Invented Overseas, Reinterpreted in Japan: Unique Japanese Sweets with International Roots

Invented Overseas, Reinterpreted in Japan: Unique Japanese Sweets with International Roots

Update:

When talking about Japanese sweets, most people have certain things in mind: red bean paste called azuki, or soft, white rice cakes called mochi? Certainly, these are authentic Japanese sweets – but what if we told you that there are a variety of pastries and cakes that actually originated in Japan?

The roots are overseas, but the birthplace is Japan – this goes for quite a lot of unique dessert creations that Japan has to offer, recreated with a unique and modern touch. Japanese shortcake, Pudding a la Mode, fresh cream chocolate, Mille Crêpes, and coffee jelly. As the names of these treats already suggest, their roots lie outside of Japan - but you might be surprised what Japanese patissiers have turned them into!

Japanese Short Cake – The Roots Lie in America

Japanese Short Cake – The Roots Lie in America

The first dessert on our list is one that is enjoyed all over the world. The Japanese shortcake, however, is only made out of layers of sponge cake and whipped cream in between.

Originally, this recipe came from America. Whipped cream and strawberries in between thick layers of biscuit was the original shortcake way before coming to Japan. It is unclear, however, when this recipe was adapted to become the Japanese shortcake that is being sold all over the country today.

In the Taisho era, the long-established Fujiya likely was the first pastry shop who started replacing the biscuits with sponge cake but the details of the how and when are unclear to this very day. Shortcake is said to be the most beloved sweet of the Japanese people – despite or because its history is shrouded in mystery.

Pudding a la Mode

Pudding a la Mode

Pudding a la Mode is a classic in family restaurants and coffee shops. Pudding itself is, of course, not inherently Japanese, but the fashion of arranging various different fruits around a delicate serving of pudding was first done in Japan.

“A la mode” is a French term that basically means “after the latest fashion” in English, describing something stylish and sophisticated. The Pudding a la Mode was first served in “The Café” in Yokohama.

The wives of US Navy officers stationed in Yokohama were regulars of said café and to cater to their tastes, pudding was served with ice cream and canned fruits on the side – thus the Pudding a la Mode was born.

Fresh Cream Chocolate – The Chocolate Delight from Kanagawa

Fresh Cream Chocolate – The Chocolate Delight from Kanagawa

As the name suggests, this delicious dessert is made by kneading fresh cream and liquor into a chocolate dough, creating an extremely soft texture. Originally, chocolate is from Mesoamerica, while today’s largest chocolate production area is Europe. Fresh cream chocolate, or “nama-choco,” is a Japanese original, however.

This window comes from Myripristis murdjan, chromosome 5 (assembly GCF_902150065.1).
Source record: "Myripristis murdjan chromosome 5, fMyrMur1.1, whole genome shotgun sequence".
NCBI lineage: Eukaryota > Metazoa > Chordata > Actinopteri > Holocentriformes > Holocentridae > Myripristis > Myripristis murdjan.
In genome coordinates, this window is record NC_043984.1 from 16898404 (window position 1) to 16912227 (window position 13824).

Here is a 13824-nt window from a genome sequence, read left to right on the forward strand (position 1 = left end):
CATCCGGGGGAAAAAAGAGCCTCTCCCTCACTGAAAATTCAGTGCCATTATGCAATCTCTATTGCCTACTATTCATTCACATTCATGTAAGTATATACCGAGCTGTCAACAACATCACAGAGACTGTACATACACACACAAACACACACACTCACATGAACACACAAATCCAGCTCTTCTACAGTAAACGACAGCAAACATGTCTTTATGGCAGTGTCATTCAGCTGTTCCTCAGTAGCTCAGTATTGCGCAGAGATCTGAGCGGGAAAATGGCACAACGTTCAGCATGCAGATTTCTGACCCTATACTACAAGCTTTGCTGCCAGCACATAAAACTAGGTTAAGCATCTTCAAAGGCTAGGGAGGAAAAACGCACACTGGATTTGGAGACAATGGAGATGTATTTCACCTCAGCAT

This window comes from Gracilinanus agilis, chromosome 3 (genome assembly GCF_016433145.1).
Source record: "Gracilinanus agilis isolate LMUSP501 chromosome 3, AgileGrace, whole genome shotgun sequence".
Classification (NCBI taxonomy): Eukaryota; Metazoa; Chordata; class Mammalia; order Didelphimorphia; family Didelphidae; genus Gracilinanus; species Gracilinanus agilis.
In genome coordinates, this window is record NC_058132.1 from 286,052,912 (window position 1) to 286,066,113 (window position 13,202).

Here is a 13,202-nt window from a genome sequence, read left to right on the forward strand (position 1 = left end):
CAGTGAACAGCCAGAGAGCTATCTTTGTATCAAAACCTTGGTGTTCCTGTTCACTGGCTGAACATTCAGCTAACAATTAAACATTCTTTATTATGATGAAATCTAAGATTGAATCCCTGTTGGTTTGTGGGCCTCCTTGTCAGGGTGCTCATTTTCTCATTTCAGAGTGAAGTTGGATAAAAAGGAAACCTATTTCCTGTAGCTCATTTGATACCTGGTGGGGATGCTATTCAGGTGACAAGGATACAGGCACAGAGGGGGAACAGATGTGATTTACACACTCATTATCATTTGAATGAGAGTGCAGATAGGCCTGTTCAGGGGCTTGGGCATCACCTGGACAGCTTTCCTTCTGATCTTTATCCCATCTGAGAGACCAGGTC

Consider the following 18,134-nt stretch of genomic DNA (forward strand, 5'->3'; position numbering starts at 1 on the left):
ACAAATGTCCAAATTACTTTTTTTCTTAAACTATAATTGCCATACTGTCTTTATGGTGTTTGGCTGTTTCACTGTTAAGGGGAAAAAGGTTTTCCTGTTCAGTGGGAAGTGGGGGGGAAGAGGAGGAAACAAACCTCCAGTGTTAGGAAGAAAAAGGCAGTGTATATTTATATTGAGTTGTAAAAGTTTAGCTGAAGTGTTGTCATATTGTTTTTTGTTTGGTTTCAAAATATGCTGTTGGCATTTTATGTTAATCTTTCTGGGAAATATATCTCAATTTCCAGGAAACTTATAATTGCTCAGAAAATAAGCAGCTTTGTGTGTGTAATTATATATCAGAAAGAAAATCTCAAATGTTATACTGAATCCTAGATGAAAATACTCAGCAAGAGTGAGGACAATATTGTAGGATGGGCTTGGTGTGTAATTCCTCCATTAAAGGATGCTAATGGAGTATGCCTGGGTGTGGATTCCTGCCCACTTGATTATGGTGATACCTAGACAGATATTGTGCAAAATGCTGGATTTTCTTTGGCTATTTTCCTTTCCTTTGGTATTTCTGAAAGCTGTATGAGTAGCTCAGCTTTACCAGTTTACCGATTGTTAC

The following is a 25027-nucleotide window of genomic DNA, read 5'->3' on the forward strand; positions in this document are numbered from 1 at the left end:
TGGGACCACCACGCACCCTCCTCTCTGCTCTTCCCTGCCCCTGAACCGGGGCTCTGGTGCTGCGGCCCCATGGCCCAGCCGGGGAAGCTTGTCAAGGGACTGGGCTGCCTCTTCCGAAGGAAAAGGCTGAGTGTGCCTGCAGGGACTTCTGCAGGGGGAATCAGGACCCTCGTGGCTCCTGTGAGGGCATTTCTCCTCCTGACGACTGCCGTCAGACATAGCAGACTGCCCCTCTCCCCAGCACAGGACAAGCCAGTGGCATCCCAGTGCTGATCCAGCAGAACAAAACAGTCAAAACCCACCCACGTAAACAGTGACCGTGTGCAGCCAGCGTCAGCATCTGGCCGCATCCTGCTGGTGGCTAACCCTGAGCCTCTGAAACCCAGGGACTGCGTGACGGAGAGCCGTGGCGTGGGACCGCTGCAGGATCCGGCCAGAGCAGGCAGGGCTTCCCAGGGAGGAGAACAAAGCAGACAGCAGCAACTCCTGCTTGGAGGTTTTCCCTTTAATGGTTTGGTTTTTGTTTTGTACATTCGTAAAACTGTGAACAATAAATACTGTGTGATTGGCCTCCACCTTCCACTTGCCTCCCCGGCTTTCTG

You might be surprised to hear that this amazing treat has a relatively short history. Fresh cream chocolate only dates back to 1988 when it was created by the owner and head chef of a pastry shop called Sils Maria in Kanagawa Prefecture. All the nama-choco that is enjoyed today goes back to Sils Maria.

In the 80s, fresh cream pies were extremely popular, which is why Sils Maria’s chef sought to incorporate fresh cream into chocolate as well. Then, in 1993, the sweets giant Meiji first released a seasonal sweet called Meltykiss, causing a nationwide fresh chocolate boom throughout Japan by becoming an instant hit.

Mille Crêpes – A Modern Take on Classic French Conquers Japan

Mille Crêpes – A Modern Take on Classic French Conquers Japan

Mille literally means “a thousand” in French, which is quite a fitting name for this delicious cake – soft whipped cream is spread between layers upon layers of thin, fluffy crêpes, every bite melting on your tongue!

The birthplace of Mille Crêpes is either a café called Ruelle de Derrier in Mishi-Azabu, or Café PaperMoon in Minami-Azabu – it’s not quite clear which shop served the thousand crêpe cake first. The one responsible for the cake’s massive success, however, was the café chain Doutor, which started selling Mille Crêpes in their franchise stores all over Japan, with permission from Ruelle de Derrier, triggering a nationwide craze.

Sometimes, the Japanese name is believed to come from “milk crêpes”, due to the phonetic similarity. To be fair, it’s not exactly a thousand thin pancakes layered in the cake but rather around twenty…

A lot of visitors from abroad try Mille Crêpes for the first time in Japan – and their feedback tends to be overwhelmingly positive! A lot of people post images of the sweet treat on social networks, commenting about its amazing taste.

Coffee Jelly – A Japanese Original Bringing Harmony to Sweet and Bitter

Coffee Jelly – A Japanese Original Bringing Harmony to Sweet and Bitter

Again, both jelly and coffee are of course not inherently Japanese but this unique combination of the two of them sure is! It dates back to the Taisho era, to the 3rd of April in 1914 to be perfectly precise, when a recipe for coffee jelly was published in a newspaper.

The first one to actually sell coffee jelly as a dessert was Coffee Shop Mikado. Located in Karuizawa, the café sold the delicacy as a summer-only special under the motto of “eatable coffee,” turning it into an instant success.

*This information is from the time of this article's publication.

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